We're All Led Around by Our Nose
Our sense of smell. Our nose. Our reason for reading blogs like this, or obsessing about perfumes, some of us so finely-tuned to our scent receptors we sniff wet metal, rotting wood, paint, everything funky and sublime, no barriers. We just sniff. We love to stimulate and pleasure our nose. And think about what we've just sniffed. And think about what there is out there to sniff. There may be a blog titled "Lipstick is my Crack" but in my opinion, the perfume lovers need a "Perfume is my Crack" site. We spend a lot more than the lipstickistas, and heck, we can spray our sheets with our adored perfumes, setting the mood for our nighttime reverie. And the lipstickistas don't remember their first shade of gloss -- but I bet they do remember the scent of it. The nose rules all.
The Smell Culture Reader is a must read. This anthology only covers perfume slightly, but it does delve and swim and luxuriate in the full world of scent, blending the funny with the intellectual, the gross with the sublime, the dry history with modern poetry.
Click here for the Table of Contents
Sense and Sensibility by Helen Keller illuminates the personal scent, our own olfactive fingerprint, as perceived by someone without sight, and how she defines the owner of a scent. Jump to Eros and Thanatos of Scent for examples of literature that intertwine the sex act and death. Stinkey cities, stinky bodies, sublime scents of heaven and the afterlife, and a wonderful bit by John Steele on perfumeros in South America, who use perfume, fragrant plants and cultural beliefs to create altered states of consciousness. Luca Turin's review of perfumes, most of which have not appeared in print before, except for some in the Emperor of Scent book, reflect a kind of altered consciousness also -- how the perfumes, whether lovely or damned, have the ability to transport the person experiencing them to another place, via his imagery.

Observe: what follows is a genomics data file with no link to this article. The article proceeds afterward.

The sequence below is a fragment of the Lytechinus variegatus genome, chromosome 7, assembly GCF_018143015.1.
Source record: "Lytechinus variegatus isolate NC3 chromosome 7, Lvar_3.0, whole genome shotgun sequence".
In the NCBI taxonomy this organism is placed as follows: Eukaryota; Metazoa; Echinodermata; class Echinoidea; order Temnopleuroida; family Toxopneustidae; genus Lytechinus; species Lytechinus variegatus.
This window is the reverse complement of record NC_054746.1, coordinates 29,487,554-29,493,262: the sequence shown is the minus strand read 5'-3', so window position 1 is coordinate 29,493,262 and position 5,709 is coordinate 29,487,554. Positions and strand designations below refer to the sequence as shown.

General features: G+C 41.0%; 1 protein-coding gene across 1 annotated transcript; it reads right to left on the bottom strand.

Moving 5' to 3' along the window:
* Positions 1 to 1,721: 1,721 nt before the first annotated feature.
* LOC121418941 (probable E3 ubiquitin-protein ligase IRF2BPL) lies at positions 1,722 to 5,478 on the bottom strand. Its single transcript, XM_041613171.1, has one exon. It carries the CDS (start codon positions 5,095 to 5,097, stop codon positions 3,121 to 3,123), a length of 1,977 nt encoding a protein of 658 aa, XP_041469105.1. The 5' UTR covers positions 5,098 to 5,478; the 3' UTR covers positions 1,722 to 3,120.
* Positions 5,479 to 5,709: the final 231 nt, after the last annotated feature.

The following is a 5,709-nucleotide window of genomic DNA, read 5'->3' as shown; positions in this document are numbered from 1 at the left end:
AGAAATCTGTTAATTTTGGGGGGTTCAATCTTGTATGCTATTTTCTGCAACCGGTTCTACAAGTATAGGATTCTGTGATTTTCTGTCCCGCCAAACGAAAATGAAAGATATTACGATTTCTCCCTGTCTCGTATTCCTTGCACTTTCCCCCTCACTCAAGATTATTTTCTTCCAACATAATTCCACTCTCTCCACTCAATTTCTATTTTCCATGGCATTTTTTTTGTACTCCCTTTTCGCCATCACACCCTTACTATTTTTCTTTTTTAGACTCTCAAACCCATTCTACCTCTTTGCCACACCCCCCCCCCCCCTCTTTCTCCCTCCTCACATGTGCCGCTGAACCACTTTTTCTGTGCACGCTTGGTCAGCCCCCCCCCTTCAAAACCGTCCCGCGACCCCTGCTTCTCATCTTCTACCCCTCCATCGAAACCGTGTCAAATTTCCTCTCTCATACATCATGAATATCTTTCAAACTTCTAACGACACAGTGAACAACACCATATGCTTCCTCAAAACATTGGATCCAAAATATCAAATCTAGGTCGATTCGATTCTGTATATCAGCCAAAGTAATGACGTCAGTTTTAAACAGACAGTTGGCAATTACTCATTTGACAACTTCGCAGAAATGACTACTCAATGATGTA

If you have a vial of jasmine grandiflorum absolute or concrete on hand, sniff it while reading natural perfumer Mandy Aftel's description of her life-changing discovery of this gorgeous scent, and the obsession that resulted.
The book is comprehensive in scope: no scent or thought about scent, from the beginning of time, seems to be skipped, or at least is seems that way. There's a lot to take in here, many nights of reading, curled up by a cozy fire, perhaps, differentiating between oak or applewood or another fragrant molecule filling your nose with its particular fragrance. Sniffing the wool in your sweater, absorbing the lovely scent of tea, The Scent Culture Reader will help you understand, and perhaps better enjoy, the smelly world around you.
Anya, hi -ReplyDelete
Yes, reading this now, as you know...